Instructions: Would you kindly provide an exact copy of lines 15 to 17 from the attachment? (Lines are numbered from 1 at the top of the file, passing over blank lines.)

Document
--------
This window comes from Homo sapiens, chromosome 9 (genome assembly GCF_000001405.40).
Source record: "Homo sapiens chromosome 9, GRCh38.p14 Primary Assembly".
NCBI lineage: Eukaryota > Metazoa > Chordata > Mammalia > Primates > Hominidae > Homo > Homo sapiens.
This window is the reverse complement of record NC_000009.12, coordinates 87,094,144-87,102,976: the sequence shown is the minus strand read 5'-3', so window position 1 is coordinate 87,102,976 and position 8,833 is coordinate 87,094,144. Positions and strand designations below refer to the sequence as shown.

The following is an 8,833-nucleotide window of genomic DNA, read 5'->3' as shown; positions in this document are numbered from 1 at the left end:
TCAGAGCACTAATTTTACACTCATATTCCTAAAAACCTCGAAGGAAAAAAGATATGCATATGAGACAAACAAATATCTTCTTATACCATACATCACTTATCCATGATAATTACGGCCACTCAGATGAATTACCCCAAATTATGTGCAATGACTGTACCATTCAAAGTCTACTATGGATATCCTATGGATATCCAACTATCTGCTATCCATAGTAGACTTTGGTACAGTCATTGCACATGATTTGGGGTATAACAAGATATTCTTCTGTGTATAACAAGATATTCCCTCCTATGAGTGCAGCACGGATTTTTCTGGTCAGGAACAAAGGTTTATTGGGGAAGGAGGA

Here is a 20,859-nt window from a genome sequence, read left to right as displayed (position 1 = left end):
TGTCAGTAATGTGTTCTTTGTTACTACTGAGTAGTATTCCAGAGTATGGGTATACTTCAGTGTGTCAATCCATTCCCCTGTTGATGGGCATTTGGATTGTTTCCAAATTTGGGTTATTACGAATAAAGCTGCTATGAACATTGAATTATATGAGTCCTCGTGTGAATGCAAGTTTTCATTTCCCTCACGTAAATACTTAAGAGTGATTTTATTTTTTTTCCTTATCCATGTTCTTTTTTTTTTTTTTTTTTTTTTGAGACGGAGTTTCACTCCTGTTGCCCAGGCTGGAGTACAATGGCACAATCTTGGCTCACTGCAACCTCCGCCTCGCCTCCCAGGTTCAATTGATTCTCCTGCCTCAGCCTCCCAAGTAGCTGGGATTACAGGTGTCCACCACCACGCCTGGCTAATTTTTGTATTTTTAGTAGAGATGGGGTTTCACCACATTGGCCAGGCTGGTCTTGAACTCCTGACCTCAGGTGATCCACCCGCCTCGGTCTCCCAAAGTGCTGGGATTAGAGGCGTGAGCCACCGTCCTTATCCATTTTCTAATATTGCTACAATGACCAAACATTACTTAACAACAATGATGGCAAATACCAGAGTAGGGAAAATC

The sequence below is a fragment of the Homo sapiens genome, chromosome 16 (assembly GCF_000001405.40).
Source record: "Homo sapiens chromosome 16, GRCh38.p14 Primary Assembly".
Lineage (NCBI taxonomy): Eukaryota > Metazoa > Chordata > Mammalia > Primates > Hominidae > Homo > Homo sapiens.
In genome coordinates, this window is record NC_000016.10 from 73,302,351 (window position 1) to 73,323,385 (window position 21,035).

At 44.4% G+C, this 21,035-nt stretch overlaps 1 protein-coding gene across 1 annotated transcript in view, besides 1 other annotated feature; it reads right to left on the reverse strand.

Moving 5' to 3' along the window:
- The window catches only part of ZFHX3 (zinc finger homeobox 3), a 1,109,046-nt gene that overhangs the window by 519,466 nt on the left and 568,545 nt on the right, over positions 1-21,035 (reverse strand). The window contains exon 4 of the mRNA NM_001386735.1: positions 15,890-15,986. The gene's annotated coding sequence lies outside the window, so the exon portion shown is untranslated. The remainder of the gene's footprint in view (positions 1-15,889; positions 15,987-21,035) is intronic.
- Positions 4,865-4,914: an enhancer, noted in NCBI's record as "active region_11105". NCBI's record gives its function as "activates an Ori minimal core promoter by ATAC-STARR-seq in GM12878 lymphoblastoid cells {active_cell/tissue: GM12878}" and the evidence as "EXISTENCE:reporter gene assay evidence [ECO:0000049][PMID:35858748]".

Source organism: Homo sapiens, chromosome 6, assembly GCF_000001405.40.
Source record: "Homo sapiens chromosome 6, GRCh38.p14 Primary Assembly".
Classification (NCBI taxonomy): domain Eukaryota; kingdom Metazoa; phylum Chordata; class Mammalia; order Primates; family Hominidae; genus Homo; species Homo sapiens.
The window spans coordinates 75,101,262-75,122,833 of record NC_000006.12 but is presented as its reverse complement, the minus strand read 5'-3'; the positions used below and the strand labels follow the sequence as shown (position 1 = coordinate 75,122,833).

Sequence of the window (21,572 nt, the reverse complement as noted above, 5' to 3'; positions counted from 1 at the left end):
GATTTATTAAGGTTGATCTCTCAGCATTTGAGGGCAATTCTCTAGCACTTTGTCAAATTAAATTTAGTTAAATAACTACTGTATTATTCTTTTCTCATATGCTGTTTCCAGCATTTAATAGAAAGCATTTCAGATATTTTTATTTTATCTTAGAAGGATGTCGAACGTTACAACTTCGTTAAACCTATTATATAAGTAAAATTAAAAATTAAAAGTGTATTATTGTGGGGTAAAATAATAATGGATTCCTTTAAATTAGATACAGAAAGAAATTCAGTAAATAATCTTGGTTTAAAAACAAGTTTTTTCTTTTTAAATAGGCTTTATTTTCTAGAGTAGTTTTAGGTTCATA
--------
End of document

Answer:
- The window catches only part of ZFHX3 (zinc finger homeobox 3), a 1,109,046-nt gene that overhangs the window by 519,466 nt on the left and 568,545 nt on the right, over positions 1-21,035 (reverse strand). The window contains exon 4 of the mRNA NM_001386735.1: positions 15,890-15,986. The gene's annotated coding sequence lies outside the window, so the exon portion shown is untranslated. The remainder of the gene's footprint in view (positions 1-15,889; positions 15,987-21,035) is intronic.
- Positions 4,865-4,914: an enhancer, noted in NCBI's record as "active region_11105". NCBI's record gives its function as "activates an Ori minimal core promoter by ATAC-STARR-seq in GM12878 lymphoblastoid cells {active_cell/tissue: GM12878}" and the evidence as "EXISTENCE:reporter gene assay evidence [ECO:0000049][PMID:35858748]".

Source organism: Homo sapiens, chromosome 6, assembly GCF_000001405.40.